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No 12, The Meeting Rooms – Conference, Meeting and Mediation Rooms for Hire

Please note that the BLS office is shut to members at present as we continue to work from home during the pandemic. We can be contacted on info@bristollawsociety.com. In the … more


FIREWORKS AND FAKERS


In the London Gazette for October 1871, there is a notice calling a second meeting of creditors in the bankruptcy of Joseph Augustus Bullock, licensed victualler of the Golden Lion Public House in Trinity Street, called by his solicitor John Bennett Ayre of 1 Bristol Chambers in Nicholas Street. The said John Bennett Ayre was the son of John Ayre who had also practised in Bristol until his untimely death in 1863 in a train crash on the Bristol to Weston-Super-Mare line.

But in 1872, John Bennett Ayre was investigated by Bristol Law Society for impersonating his Articled Clerk, Thomas Boon Clements, when sitting the Easter Term Final Examinations. This came to the Society’s attention in May and in June Ayre was struck off the Roll of Attornies by the Court of Queen’s Bench. One John Burrows then took over the firm.

It then came to light that the reason for this impersonation was that Thomas Clements had not been the most diligent during his period of Articles, having been running a business as a Fireworks Manufacturer. Notwithstanding this, and his failure to sit the Final Examination himself, Clements applied in August 1872 to be admitted to the Roll, an application objected to by Bristol Law Society. Unsuccessful on this occasion, Clements re-applied annually until 1879. Bristol Law Society even had to obtain an affidavit from the Bristol Town Clerk that Clements had a house in Nicholas Street which was registered as a Fireworks manufacturing house under the Explosives Act. 1879 seems to have been Clements’ final attempt to become a solicitor; presumably he was deterred by his intervening conviction for fraudulent trading and bribery.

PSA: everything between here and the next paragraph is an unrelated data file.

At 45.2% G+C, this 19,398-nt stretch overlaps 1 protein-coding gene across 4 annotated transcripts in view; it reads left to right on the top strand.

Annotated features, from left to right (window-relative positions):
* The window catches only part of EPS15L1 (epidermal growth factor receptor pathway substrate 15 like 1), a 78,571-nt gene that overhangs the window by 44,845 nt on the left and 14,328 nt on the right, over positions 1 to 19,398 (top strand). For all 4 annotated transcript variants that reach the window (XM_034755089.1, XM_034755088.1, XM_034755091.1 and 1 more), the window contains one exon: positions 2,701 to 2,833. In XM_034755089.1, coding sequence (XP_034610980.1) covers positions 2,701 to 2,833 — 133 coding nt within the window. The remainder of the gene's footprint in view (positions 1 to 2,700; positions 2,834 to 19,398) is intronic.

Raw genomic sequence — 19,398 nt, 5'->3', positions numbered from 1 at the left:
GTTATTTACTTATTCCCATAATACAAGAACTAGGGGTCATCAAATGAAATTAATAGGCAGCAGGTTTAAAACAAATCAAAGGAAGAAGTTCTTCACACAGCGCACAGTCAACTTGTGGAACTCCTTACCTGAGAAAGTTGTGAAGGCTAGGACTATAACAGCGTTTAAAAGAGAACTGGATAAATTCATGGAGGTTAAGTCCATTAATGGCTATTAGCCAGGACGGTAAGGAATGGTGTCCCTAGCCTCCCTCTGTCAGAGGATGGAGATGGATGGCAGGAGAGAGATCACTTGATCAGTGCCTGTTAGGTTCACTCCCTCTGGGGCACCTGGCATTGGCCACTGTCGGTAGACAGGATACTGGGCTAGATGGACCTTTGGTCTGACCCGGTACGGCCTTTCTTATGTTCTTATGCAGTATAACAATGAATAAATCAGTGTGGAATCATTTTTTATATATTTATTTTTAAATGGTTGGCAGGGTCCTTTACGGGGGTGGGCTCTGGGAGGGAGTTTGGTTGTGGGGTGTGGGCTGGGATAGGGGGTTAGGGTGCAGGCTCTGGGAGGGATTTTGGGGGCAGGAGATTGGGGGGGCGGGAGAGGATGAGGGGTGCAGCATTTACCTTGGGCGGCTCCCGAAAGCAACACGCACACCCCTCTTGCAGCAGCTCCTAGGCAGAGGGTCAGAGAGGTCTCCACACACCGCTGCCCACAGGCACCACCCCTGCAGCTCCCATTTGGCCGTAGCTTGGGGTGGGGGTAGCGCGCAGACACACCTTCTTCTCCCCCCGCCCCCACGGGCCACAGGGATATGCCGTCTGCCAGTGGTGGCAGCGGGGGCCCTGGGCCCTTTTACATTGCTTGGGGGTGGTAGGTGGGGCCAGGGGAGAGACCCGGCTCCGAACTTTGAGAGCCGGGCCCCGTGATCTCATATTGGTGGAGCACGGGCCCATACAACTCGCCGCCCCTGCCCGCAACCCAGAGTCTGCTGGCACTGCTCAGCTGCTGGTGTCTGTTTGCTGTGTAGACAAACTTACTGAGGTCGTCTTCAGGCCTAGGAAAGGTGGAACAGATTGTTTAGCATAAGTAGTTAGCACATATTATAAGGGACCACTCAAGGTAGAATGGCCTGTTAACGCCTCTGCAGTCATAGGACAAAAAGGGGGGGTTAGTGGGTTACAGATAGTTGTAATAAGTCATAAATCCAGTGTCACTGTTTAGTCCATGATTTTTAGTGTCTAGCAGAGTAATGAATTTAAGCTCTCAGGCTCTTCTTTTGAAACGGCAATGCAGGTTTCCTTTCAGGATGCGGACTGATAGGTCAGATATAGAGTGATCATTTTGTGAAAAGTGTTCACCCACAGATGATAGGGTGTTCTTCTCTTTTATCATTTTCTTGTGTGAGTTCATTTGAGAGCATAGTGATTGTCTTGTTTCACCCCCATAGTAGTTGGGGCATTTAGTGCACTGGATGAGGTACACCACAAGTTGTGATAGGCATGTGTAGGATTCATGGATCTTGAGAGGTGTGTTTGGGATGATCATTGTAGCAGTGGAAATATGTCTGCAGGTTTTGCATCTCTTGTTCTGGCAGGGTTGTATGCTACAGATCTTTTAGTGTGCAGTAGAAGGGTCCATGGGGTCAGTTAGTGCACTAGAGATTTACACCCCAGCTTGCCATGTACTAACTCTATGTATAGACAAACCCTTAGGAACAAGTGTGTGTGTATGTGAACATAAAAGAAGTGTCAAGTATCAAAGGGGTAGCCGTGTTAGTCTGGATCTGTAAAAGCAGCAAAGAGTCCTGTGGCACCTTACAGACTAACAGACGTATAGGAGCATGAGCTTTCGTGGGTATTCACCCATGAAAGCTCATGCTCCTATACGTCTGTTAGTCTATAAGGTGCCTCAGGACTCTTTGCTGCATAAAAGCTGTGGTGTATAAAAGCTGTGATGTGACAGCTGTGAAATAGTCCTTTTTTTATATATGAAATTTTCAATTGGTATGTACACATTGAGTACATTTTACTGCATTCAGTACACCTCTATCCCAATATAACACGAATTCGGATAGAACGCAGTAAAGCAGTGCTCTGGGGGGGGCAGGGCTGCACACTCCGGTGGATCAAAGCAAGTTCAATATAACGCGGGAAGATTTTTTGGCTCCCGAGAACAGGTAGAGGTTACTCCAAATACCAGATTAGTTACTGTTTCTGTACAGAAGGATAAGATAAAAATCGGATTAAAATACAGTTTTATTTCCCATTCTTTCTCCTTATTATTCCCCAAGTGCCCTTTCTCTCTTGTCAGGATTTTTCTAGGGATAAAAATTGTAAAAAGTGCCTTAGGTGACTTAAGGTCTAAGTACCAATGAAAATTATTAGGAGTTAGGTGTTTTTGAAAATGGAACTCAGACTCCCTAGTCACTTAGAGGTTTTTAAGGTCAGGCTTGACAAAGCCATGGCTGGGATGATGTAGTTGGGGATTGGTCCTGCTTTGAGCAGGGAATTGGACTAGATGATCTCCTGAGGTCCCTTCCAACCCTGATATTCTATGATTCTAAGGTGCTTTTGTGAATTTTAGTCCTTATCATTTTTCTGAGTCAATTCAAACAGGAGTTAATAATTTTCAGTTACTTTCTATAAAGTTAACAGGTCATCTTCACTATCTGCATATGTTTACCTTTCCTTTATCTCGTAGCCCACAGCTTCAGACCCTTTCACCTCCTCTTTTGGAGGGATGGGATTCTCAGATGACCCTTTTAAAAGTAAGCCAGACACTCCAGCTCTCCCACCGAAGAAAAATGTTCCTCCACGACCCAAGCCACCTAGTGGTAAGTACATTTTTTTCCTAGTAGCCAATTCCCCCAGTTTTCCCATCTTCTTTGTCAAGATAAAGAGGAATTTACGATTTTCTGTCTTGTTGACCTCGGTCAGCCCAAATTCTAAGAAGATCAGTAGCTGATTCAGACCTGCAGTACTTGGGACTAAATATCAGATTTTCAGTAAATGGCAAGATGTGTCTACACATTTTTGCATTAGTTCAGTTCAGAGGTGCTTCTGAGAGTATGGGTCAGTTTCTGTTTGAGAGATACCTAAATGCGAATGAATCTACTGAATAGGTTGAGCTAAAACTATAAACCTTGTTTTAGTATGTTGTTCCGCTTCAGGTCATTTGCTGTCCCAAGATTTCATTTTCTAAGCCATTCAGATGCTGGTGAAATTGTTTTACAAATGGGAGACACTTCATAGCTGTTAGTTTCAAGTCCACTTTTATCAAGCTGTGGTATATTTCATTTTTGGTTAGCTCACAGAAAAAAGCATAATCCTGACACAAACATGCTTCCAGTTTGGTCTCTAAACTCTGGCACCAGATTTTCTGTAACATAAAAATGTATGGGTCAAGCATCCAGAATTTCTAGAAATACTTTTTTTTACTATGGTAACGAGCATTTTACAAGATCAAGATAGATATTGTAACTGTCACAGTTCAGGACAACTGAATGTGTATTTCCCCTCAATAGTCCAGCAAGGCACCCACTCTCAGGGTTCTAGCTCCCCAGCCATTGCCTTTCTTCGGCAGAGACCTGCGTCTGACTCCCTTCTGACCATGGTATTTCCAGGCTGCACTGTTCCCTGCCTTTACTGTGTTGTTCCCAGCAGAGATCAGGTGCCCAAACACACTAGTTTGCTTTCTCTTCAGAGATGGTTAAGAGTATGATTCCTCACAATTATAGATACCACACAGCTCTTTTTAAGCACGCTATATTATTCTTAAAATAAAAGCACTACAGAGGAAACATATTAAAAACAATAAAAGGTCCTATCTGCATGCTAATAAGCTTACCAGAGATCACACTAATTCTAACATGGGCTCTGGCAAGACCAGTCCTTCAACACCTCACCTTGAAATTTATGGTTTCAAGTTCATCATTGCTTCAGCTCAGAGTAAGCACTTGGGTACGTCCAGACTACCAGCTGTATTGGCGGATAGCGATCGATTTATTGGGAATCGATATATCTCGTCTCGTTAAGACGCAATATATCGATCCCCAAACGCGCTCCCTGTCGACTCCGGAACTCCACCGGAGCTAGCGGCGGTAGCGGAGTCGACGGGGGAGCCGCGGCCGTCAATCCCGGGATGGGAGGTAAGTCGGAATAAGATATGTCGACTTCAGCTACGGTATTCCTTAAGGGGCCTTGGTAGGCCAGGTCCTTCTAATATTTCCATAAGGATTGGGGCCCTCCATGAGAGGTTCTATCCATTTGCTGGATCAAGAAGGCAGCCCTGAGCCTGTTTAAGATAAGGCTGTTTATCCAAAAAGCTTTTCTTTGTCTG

John Ayre the father had moved from South Molton in Devon to Bristol in the 1830s but it is a mystery how he had time to practise. He and his wife Eliza lived in first Redcliff, then in Bedminster, and had 9 children between 1839 and 1858. John Bennett was the third son to be born. In 1851, according to the census, he and Eliza had a maid called Mary-Ann living with them. By then, Mary had given birth to two children already to John and by the next census, John Ayre had a second family with Mary in Kingsdown. By now, John and Mary had seven children in all. One wonders how much time he could devote to his practise with two families on the go at one time and 16 children in all.